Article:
Going with something that helps people visualise the environment or characters (airship soaring above clouds, hero-sailor looking moodily into the middle distance with white cliffs of Dover in the background, that sort of thing)bis more traditional. Choosing 4-5 bits of the book that sum up the experience, locations or characters then paying an artist to work the one they like the most into a cover with you could work well.

If you don't fancy that way you could go the more enigmatic route of a stylised logo or graphic on a plain background (think the more recent lord of the rings or adult harry potter or pratchett covers).

Dunno, maybe I'm overthinking it,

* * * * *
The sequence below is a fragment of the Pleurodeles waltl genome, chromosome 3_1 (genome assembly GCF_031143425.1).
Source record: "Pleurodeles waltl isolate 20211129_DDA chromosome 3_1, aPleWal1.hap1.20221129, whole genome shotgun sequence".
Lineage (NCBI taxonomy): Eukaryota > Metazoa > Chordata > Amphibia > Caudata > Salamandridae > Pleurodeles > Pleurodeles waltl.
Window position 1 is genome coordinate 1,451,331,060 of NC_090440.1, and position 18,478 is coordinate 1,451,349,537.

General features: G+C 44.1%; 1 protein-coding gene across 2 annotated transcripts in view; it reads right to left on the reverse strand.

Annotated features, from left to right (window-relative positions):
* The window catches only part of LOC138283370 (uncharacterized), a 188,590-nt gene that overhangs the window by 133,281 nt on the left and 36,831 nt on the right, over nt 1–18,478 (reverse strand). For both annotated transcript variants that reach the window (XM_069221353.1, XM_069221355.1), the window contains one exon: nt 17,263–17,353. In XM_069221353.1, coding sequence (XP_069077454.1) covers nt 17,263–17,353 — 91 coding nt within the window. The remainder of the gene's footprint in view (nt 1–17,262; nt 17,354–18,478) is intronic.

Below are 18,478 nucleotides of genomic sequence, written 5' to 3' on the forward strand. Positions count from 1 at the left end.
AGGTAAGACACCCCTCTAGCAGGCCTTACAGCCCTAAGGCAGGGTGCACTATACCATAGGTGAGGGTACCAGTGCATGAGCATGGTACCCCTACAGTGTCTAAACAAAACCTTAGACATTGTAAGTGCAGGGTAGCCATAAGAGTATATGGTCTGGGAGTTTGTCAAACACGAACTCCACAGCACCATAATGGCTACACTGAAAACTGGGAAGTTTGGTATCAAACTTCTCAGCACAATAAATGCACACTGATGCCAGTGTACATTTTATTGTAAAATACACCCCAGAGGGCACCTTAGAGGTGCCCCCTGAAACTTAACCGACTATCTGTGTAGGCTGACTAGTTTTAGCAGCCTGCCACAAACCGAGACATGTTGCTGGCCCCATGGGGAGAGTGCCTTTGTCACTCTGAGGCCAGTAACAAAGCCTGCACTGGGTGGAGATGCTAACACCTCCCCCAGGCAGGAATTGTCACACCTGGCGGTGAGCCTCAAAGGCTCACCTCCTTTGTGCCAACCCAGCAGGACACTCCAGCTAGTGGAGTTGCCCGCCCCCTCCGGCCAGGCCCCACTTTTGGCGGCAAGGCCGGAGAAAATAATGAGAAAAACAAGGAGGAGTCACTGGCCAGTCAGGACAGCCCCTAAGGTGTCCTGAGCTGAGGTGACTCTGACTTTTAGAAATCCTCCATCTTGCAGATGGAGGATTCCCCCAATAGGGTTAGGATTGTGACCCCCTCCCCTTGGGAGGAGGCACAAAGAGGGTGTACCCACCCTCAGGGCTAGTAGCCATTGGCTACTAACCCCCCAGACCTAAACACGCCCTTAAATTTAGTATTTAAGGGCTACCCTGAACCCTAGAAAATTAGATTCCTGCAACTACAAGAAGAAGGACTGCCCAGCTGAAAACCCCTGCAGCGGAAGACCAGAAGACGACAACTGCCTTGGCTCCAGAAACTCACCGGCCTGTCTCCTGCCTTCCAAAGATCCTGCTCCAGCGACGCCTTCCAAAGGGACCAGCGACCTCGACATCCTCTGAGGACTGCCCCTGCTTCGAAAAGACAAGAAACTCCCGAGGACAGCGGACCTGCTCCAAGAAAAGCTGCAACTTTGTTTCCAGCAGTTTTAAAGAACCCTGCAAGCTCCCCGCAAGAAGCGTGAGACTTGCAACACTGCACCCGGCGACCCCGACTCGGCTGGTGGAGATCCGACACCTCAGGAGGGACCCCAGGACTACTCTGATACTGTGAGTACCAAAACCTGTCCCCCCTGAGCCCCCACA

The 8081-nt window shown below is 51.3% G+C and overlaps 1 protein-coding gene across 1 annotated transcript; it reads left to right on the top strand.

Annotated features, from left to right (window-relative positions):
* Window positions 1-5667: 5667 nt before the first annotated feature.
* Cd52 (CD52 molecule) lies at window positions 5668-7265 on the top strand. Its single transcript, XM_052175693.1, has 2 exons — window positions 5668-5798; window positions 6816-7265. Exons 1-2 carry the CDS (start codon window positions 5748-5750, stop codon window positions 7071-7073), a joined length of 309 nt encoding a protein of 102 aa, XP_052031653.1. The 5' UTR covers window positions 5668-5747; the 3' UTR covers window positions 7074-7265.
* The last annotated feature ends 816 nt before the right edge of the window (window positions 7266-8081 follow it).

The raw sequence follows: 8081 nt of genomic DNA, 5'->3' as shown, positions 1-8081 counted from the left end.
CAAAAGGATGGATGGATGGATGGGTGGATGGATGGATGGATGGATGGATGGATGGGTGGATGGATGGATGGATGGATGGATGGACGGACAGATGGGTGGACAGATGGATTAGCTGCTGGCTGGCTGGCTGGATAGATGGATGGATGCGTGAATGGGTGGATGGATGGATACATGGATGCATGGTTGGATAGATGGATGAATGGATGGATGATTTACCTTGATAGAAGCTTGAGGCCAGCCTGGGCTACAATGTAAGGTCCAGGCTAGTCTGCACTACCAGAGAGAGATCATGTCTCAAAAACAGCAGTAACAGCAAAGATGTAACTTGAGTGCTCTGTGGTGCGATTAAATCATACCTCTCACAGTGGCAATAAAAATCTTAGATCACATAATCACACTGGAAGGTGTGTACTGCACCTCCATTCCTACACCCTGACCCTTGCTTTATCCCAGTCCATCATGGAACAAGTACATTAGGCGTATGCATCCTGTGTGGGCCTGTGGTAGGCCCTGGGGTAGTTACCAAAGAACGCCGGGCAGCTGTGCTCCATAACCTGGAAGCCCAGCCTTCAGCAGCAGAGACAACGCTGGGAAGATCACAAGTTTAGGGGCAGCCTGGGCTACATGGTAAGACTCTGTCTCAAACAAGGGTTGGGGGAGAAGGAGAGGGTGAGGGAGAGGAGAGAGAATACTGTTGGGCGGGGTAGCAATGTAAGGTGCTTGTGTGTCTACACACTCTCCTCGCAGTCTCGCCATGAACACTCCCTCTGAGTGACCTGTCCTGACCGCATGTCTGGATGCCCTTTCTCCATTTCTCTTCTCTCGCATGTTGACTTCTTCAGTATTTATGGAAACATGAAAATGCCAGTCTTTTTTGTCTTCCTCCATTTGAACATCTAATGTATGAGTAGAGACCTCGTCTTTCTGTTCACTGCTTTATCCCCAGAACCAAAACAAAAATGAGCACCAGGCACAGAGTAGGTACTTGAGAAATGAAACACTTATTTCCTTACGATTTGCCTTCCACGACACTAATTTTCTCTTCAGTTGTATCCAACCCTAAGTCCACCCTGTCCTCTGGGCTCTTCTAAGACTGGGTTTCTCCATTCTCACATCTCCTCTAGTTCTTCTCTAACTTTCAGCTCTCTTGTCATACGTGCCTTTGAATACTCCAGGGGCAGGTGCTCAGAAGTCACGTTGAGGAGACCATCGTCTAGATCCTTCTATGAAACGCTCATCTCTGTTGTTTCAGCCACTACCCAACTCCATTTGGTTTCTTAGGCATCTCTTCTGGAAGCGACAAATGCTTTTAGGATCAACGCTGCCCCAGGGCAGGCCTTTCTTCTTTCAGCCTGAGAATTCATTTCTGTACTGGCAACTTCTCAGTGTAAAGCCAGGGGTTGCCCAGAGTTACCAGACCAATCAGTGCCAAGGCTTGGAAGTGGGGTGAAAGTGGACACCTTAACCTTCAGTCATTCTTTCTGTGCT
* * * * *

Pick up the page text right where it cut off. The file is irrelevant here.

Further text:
Got a mock-up or description of how you want the cover to look?
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CPT_J_Percell
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« Reply #20 on: February 24, 2016, 09:45:43 pm »

Funny you say that as I want a more adault feel to the covers.
These are done by the other me!




My problem is that I have no artistic talent but I can draw plans.
As to the field....
It was an accidental discovery while studying the effects of runes and crystals. the same technology that resulted in the "Repulsorlift" effect also had another side affect that allows it to transport its contents across dimensions (anything attached to the source) however it was also discovered the the iled can also be shaped and turned into Æther weapons!
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« Reply #21 on: February 24, 2016, 11:15:03 pm »

I feel I must raise an outraged eyebrow at the notion of 'Artistic Talent'

Talent is a lie, an outrageous falsehood that must be torn down and cast into the gutter where it belongs at every opportunity.